Foreclosure is a process that allows a lender to recover the amount owed on a defaulted loan by selling or taking ownership (repossession) of the property securing the loan. The foreclosure process begins when a borrower/owner defaults on loan payments and the lender files a public default notice or a lis pendens (Latin for “lawsuit pending”) – depending on the state. The default notice is a public record, and for buyers it’s the first step in locating a property in foreclosure.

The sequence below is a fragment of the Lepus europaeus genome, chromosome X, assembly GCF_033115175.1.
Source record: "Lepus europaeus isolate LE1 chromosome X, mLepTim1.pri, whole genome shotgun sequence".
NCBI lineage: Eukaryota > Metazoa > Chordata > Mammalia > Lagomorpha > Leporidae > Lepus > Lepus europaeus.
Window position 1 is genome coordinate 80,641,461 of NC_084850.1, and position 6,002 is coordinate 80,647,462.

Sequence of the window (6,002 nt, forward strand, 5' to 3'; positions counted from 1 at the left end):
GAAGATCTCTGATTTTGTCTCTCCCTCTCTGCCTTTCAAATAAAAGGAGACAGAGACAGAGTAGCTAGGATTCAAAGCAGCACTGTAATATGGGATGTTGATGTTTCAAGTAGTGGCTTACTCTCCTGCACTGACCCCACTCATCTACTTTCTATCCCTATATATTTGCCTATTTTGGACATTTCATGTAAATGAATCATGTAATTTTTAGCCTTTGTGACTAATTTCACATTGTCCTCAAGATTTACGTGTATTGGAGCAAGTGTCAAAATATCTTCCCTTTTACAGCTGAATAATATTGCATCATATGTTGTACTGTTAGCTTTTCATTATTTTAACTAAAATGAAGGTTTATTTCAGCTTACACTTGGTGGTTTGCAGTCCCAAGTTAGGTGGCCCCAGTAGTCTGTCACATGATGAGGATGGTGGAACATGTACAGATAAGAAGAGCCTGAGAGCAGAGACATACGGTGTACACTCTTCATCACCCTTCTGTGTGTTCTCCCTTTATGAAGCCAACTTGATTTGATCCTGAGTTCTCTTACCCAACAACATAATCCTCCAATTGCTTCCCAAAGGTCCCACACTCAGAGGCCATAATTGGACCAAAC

The foreclosure process can end one of four ways:
1. The borrower/owner pays off the default amount to reinstate the loan during a grace period known as pre-foreclosure.
2. The borrower/owner sells the property to a third party during pre-foreclosure, allowing the borrower/owner to pay off the loan and avoid having a foreclosure on his or her credit history.
3. A third party buys the property at a public auction at the end of the pre-foreclosure period.
4. The lender takes ownership of the property, usually with the intent to re-sell. The lender can take ownership through an agreement with the borrower/owner during pre-foreclosure or by buying back the property at the public auction.
Eric P. Egeland, SFR, CDPE, e-PRO